Newhall Street


52°28′59″N 1°54′18″W / 52.483°N 1.905°W / 52.483; -1.905

The view along Newhall Street towards Colmore Row and Bennetts Hill, seen in 2009. The tall building at the top of the street, National Westminster House has since been demolished.
The view south along Newhall Street from the Jewellery Quarter.
Lock number 9 underneath the double-arched Newhall Street bridge.

Newhall Street is a street located in Birmingham, England.

Newhall Street stretches from Colmore Row in the city centre by St Phillip's Cathedral in a north-westerly direction towards the Jewellery Quarter. Originally the road was the driveway to New Hall occupied by the Colmore family. New Hall was demolished in 1787 after being vacated by the Colmores and used as a warehouse by Matthew Boulton. Newhall Street was so named in 1766, after opening as a public street in 1746 called Newport Street and then New Hall Walk.[1] The streets on the estate were named after the children of the family.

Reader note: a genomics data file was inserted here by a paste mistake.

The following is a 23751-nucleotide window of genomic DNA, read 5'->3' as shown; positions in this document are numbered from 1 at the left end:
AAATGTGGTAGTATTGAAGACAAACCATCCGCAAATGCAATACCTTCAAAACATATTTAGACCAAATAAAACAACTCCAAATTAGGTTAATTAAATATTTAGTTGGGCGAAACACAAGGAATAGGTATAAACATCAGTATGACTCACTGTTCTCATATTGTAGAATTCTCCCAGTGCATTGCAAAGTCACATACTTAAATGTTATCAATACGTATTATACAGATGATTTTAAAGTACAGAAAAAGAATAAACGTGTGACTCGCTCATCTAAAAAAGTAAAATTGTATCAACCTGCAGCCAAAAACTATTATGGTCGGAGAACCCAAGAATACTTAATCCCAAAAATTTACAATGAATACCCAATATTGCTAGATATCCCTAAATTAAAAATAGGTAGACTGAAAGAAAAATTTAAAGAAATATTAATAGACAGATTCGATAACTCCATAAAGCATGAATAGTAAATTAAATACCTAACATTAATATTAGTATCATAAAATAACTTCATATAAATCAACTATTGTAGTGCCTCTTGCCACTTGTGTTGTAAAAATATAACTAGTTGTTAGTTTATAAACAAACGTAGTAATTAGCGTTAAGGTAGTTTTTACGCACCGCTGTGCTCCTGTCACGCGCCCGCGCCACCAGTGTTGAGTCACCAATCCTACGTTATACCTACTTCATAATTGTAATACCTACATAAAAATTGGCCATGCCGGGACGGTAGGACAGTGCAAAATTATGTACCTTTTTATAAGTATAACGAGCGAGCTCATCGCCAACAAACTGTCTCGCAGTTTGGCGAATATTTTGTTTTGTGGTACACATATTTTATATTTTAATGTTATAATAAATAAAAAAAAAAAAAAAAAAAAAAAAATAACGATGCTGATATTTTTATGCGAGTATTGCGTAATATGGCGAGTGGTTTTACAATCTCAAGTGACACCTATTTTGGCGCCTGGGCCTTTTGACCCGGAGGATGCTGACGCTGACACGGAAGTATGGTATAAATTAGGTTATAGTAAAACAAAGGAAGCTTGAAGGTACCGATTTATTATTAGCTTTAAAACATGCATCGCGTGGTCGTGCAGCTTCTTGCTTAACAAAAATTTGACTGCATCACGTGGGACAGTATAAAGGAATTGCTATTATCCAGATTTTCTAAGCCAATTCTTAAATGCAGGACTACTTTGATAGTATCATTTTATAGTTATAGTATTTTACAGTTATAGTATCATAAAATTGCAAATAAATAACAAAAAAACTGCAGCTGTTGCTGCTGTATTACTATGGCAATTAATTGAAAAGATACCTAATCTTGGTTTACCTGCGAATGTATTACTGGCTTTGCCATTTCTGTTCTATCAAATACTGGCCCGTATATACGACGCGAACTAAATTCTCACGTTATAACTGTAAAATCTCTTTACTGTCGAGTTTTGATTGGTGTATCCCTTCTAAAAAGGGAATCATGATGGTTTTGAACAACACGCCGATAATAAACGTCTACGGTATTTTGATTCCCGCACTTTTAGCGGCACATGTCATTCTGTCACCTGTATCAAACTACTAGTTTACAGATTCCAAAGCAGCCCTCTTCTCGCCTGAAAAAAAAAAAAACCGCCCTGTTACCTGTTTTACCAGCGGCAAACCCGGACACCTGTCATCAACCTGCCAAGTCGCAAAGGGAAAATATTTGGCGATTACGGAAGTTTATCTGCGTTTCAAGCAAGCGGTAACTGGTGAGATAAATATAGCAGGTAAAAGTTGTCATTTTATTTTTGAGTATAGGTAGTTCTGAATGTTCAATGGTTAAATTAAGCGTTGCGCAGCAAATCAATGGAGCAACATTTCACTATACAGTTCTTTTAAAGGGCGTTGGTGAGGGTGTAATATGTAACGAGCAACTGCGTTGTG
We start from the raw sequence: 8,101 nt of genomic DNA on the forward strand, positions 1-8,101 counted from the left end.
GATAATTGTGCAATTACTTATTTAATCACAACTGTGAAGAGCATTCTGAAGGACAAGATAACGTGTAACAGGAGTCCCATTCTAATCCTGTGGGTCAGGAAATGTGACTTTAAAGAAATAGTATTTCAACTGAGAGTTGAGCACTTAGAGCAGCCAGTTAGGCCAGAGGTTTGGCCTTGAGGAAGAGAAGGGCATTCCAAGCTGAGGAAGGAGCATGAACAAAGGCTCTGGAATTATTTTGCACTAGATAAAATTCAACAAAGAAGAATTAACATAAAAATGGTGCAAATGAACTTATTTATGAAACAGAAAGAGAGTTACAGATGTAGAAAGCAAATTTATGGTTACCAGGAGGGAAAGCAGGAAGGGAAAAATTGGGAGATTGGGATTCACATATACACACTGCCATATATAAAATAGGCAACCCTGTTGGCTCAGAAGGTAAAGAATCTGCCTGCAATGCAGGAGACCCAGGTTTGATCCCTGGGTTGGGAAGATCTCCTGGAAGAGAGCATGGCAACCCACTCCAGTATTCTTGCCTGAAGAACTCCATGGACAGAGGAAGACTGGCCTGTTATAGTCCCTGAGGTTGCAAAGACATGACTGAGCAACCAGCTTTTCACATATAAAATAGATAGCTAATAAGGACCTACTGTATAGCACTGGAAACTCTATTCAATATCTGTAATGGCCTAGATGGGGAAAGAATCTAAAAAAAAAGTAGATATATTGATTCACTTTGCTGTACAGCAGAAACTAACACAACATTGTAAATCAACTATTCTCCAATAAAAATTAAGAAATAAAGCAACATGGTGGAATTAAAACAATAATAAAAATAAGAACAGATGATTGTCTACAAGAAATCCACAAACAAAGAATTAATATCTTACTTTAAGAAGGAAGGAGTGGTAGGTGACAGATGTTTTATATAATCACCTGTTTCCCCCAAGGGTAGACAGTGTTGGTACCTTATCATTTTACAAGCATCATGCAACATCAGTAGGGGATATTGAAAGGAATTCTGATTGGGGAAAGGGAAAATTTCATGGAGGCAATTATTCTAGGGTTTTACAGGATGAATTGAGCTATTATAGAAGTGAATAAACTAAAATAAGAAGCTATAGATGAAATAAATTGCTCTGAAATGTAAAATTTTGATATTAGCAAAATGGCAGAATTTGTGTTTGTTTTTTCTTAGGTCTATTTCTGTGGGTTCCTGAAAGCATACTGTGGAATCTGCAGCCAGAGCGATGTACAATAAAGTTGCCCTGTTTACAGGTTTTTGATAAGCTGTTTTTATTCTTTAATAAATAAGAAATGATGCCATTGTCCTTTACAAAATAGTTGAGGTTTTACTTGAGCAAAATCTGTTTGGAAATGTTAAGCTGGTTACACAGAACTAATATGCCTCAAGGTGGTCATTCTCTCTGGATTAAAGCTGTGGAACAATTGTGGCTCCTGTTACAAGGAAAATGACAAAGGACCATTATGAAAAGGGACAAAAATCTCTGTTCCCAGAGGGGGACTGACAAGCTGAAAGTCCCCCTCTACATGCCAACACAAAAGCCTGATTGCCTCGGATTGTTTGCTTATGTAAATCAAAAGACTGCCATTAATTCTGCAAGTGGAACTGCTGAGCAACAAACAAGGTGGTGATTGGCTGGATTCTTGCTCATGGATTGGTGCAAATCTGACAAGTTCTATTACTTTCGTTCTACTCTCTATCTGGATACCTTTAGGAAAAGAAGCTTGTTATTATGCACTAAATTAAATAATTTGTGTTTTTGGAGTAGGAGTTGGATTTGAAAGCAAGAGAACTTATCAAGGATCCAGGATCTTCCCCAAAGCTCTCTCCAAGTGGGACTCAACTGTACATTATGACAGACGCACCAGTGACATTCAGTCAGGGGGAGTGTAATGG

A number of telephone exchanges have existed on the street: the 1896 Bell Edison Telephone building, Telephone House (still an exchange), the Cold War Anchor Exchange underneath it, and Brindley House (now renovated into an apartment block).

Notable buildings


Newhall Street lies in the Jewellery Quarter and Colmore Row and Environs Conservation Areas and has many listed buildings.



  • Ordnance Survey 1st Edition Map, 1890
  • Birmingham City Council - Conservation Areas (Colmore Row and Environs, Jewellery Quarter)


  1. ^ A History of the Birmingham Telephone Area, Tupling, R. E., 1978